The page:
When I asked several North African women, that what if inheritance (and divorce) laws were changed and made totally equal between men and women, do they think women would continue to treat men and boys as pashas?  Each of the women I asked answered me by saying, “What you say is true, of course they would not.”

However, since those inheritance laws are laid out in the Koran, I don’t see any changes on the horizon!

–Lynne Diligent

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5 Responses to “The REAL Reason Arab Men and Boys Are Still Treated as Pashas by Women”

  1. Jim Taggart Says:

    This is a reality check for North American women. The situation on this continent for female-male equality is not ideal in many repects. However, the entertainment industry’s infatuation with depicting males as lazy bozos further feeds the arguments of feminists of how useless males are, whether at home or at work. It seems society on this side of the pond hasn’t learned much from the sexualization of women in the 50s and 60s.


  2. RainDancerRain Dancer Says:

    While it’s true that equality between men and women hasn’t been achieved yet, I find myself inclined towards disagreeing with many points in this article.

    For example, the article states: “…Love aside, THIS is the TRUE reason why mothers spoil their sons so extremely.” And I can’t help but feel so frustrated that you think so. Maybe it’s true in some cases but, in fact, women treat boys differently because they are preparing them for a certain type of society. As a matter of fact, MEN are under their mothers’ mercy until they pass away. A man can go to hell if his mother uttered one single expression: “ana sakhta 3lik” which is an extremely strong expression that shows a mother’s exasperation and indignation. If uttered, it means the son will never be respected in society as long as he’s alive and that he will never go to heaven when he dies!! Furthermore, the Koran states: “Heaven is under mothers’ feet”, so every man is trying to do his best to please his mother. I even know some young men who couldn’t get married to the girls they loved because their mothers didn’t accept the brides! So, in reality, mothers are extremely powerful.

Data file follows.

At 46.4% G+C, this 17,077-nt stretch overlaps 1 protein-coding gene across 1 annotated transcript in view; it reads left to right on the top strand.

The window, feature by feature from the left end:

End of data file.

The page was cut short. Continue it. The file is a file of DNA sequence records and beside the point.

I understand how one might hear about a man not taking care of his mother or asking her to move out of his place when he gets married or when the mother gets old, but these are a few exceptions that don’t make the rule.
    The rule is; mothers rule!


    • Lynne Diligent Says:

      Thank you, Raindancer, for pointing out all of these things. I see that as an outsider, I was viewing this as an outsider. What you have described is more of a reciprocal relationship. I think not everyone listens to their mother as you have described, but I admire the men who do. Thank you for correcting me on these points. No local women I talked to mentioned any of these points to me, so it’s good to have a man’s point of view as well.


  3. hansimann Says:

    An interesting book on male-female relationships in the Muslim world of N. Africa is by Fatema Mernissi. I think it’s called Beyond the Veil. She analyses things in revealing detail to the point that she is in danger of being assassinated in her Morocco homeland. A good read.


  4. Bilali Says:

    Relations between men and women are clearly detailed in the Quran. Maybe you should keep your cultural and social beliefs in your own countries. If you don’t like the culture of the Islamic world, go home!!!